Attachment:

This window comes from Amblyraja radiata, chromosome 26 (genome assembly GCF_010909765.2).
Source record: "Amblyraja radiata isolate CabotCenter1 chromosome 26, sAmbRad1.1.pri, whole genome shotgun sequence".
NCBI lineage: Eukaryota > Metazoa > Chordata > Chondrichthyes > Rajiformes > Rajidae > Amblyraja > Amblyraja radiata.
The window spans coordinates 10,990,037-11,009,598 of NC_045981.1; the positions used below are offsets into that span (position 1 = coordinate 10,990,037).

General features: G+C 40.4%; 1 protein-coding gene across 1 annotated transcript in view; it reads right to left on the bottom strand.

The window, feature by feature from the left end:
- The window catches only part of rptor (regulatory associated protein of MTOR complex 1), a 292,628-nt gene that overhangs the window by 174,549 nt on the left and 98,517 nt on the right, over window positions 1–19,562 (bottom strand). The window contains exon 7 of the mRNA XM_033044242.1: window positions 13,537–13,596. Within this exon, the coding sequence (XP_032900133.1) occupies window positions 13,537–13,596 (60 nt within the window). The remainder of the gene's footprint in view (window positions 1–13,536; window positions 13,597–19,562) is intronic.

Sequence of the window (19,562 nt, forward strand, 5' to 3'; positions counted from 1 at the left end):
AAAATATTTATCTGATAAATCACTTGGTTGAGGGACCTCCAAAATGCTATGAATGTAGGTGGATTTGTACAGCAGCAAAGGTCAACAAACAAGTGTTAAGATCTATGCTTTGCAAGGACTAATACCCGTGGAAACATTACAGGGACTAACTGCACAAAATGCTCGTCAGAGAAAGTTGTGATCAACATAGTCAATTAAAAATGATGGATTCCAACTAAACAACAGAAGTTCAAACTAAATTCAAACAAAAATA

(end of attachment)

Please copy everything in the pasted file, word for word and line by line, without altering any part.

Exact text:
This window comes from Amblyraja radiata, chromosome 26 (genome assembly GCF_010909765.2).
Source record: "Amblyraja radiata isolate CabotCenter1 chromosome 26, sAmbRad1.1.pri, whole genome shotgun sequence".
NCBI lineage: Eukaryota > Metazoa > Chordata > Chondrichthyes > Rajiformes > Rajidae > Amblyraja > Amblyraja radiata.
The window spans coordinates 10,990,037-11,009,598 of NC_045981.1; the positions used below are offsets into that span (position 1 = coordinate 10,990,037).

General features: G+C 40.4%; 1 protein-coding gene across 1 annotated transcript in view; it reads right to left on the bottom strand.

The window, feature by feature from the left end:
- The window catches only part of rptor (regulatory associated protein of MTOR complex 1), a 292,628-nt gene that overhangs the window by 174,549 nt on the left and 98,517 nt on the right, over window positions 1–19,562 (bottom strand). The window contains exon 7 of the mRNA XM_033044242.1: window positions 13,537–13,596. Within this exon, the coding sequence (XP_032900133.1) occupies window positions 13,537–13,596 (60 nt within the window). The remainder of the gene's footprint in view (window positions 1–13,536; window positions 13,597–19,562) is intronic.

Sequence of the window (19,562 nt, forward strand, 5' to 3'; positions counted from 1 at the left end):
AAAATATTTATCTGATAAATCACTTGGTTGAGGGACCTCCAAAATGCTATGAATGTAGGTGGATTTGTACAGCAGCAAAGGTCAACAAACAAGTGTTAAGATCTATGCTTTGCAAGGACTAATACCCGTGGAAACATTACAGGGACTAACTGCACAAAATGCTCGTCAGAGAAAGTTGTGATCAACATAGTCAATTAAAAATGATGGATTCCAACTAAACAACAGAAGTTCAAACTAAATTCAAACAAAAATA